The Q's claim of eight hour battery life is perfectly believable, based on my experiences. Although I have not run the battery to exhaustion while in Power Saver mode, my experiments with power management clearly indicate that the Q will run for that long. The real question is whether a user will be satisfied with that level of responsiveness and performance? Returning to the issue of battery life versus processor performance, I have made a few adjustments to my Q that make its responsiveness more satisfactory to me. I have turned off Aero (and thus its processing demands) by selecting Windows 7 Basic in the screen menu under Personalization. I have also shifted to Balanced mode power management. These two steps seem to make the Q a bit snappier and I still get about 6 hours or so of battery life. (I tried Performance mode, but it didn't seem noticeably better than Balanced and battery life was significantly impacted.)
I'm sure that many people are curious to know how the Q stacks up against some other tablets. In a side-by-side comparison with the Slate 500, I saw no significant performance differences in accomplishing different tasks! Start-up, opening an application, opening IE9, navigating to a website, opening a video... neither machine was ever more than a second or two different from the other. (Note, however, that they were both pulling from the same router. Since I have high speed Internet, I assume that this was not a bottleneck, but one can never be entirely sure...!) In Balanced power management mode, the Q's processor spends a lot of time at 600 MHz, spiking to 1500 MHz when tasks are invoked. I switched to Performance power management and adjusted the CPU settings so that the processor stayed pinned at 1500 MHz. I then repeated a small battery of trials with my Slate, whose processor was running mostly at 1833 MHz. This time, the results were a little mixed with the Slate occasionally being a second or two faster than the Q. In at least one trial, the Q was faster. This means that over a few seconds (to open an app, for example), the Q's throttling is more than fast enough that starting from 600 MHz doesn't hurt it... and it does save power. Another important qualification to state about these results is that my Q and my Slate 500 had different software loads (which means, in part, that there were a different number of processes running in the background of each device). The most that one should probably take away from this comparison is that the Q and the Slate are mostly comparable in day-to-day processing capabilities and that neither one has a clear-cut edge over the other...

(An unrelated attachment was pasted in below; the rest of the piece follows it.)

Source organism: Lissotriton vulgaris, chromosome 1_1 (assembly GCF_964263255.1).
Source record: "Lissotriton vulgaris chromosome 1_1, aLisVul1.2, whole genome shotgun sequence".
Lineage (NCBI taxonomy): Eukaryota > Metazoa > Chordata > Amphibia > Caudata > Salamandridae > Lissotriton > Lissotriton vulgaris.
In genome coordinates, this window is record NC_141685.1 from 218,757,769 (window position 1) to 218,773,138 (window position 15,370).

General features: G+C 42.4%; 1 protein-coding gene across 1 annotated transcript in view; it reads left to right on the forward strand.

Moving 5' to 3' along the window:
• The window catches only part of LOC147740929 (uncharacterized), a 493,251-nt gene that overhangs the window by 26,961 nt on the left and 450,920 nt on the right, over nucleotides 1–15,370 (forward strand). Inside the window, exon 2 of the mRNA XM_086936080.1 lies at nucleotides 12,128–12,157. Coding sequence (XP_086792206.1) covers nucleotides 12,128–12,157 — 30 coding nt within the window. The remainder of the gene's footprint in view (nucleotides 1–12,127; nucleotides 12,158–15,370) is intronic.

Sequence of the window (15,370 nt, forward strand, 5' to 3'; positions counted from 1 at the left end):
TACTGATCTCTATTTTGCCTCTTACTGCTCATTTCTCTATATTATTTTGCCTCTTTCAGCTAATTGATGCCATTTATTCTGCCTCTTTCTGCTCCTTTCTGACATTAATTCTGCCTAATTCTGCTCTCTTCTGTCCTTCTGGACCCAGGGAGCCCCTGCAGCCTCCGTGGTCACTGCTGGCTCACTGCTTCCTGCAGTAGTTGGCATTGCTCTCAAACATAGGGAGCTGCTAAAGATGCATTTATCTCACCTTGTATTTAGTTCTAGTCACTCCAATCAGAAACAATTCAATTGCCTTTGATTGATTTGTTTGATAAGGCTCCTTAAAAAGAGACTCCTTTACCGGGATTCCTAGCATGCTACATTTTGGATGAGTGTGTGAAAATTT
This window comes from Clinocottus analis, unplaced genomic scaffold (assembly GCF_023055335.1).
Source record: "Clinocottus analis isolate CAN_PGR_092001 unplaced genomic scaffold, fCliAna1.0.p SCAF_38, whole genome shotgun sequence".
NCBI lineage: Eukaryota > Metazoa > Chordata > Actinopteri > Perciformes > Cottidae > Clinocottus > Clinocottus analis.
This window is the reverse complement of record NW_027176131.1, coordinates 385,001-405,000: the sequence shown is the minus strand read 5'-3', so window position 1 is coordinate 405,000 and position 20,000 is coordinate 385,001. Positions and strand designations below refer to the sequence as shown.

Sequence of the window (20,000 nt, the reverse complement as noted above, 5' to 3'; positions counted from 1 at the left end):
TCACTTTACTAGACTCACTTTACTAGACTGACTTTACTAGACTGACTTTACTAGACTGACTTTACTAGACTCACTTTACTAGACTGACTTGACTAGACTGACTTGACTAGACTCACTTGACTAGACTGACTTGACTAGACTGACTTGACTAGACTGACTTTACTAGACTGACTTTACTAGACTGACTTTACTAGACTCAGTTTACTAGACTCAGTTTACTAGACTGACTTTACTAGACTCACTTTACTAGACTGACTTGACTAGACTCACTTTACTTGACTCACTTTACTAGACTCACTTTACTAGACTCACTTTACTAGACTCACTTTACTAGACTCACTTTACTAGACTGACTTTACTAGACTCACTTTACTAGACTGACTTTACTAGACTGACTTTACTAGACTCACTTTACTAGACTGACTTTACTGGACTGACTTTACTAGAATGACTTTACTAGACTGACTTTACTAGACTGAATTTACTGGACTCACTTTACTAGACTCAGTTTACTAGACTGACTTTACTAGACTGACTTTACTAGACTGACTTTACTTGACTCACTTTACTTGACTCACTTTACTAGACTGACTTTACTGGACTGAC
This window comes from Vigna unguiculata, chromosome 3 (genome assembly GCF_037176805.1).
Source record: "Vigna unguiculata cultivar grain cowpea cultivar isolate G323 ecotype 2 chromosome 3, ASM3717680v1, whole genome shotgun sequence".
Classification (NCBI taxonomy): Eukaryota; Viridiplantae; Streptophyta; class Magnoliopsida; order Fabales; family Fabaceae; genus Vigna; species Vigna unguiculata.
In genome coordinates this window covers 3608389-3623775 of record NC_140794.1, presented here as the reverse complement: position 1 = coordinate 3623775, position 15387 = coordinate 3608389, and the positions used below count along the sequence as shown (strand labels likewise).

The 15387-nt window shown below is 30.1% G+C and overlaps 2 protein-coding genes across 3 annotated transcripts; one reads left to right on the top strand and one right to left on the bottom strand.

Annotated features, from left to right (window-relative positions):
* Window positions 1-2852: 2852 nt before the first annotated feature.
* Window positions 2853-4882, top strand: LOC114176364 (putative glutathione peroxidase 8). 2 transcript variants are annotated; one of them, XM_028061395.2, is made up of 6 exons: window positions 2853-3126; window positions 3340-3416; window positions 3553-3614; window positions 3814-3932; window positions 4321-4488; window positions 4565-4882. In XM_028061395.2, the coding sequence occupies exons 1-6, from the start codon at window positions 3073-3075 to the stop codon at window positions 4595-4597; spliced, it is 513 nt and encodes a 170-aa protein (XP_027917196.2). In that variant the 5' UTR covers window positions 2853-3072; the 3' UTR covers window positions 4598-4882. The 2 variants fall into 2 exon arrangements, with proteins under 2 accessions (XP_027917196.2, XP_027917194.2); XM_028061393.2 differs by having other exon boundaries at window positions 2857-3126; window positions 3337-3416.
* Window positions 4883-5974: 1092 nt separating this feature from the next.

In a side-by-side comparison with the venerable HP / Compaq TC1100 (running Win7), the Q was usually at least a few seconds faster than the TC, but every now and again the TC would beat the Q. The Q was consistent enough that it is reasonable to say that it is faster, but we're talking about differences that were typically no greater than 5 seconds, max...!
Inking on the Q seems subtly better than the Slate 500 or Fujitsu's own T580. The more I use the Q, the more pleased I am with the inking experience, up to a point. That point, of course, is N-trig's Digital Pencil, which I still think is the weak point in N-trig's current DuoSense hardware set. I find the DP prone to skips, which ruins the integrity of the inking for recognition in some applications, and the limited hover height of the DP frequently allows touch to kick in when it is really not wanted (and causing inking to be lost). For me, a refined N-trig Digital Pencil cannot come soon enough! Nonetheless, the earliest that we are likely to see a new DP is the Fall of this year.
Head-to-head with the Slate, touch sensitivity and response seemed to be the same almost every time I compared them, yet somehow the Q still managed to frequently feel subtly less positive. At times, I suspected that processor throttling might be a factor, but it's hard to see how that could be, given the likely speed of that throttling. I tried at least one experiment to take throttling out of the equation and with the processor pinned at 1500 MHz, the touch experience was not noticeably improved! (Note that I used the Touch Tuning feature in the N-trig driver window when I first set up my Q, and I repeated the Touch Tuning before these tests.) Exactly why the Q seems slightly "laggy" when one-on-one trials suggest there is no difference is still a riddle to me.
Finally, I find the Q's overall dimensions, in particular thickness, very seductive. Combined with a weight that is just under 2 pounds, the Q is easy to hold, even for extended periods. The construction apparently meets some ruggedness criteria, although that's something that I am reluctant to test! Suffice to say that the construction quality looks OK. The back of the slate is coated with a light gray / white-ish silicone or rubberized layer that enhances the feel of the slate in your hands; however, I'm not much of a fan of the resulting black front and "white" back, which looks to me like an unfortunate attempt to mimic the look of an iPad. Despite earlier hopes, the Q does not feature a pen garage, although there is a location to anchor a pen tether. The Q features three tablet buttons along the right edge (in landscape mode). I found these buttons unusually difficult to press.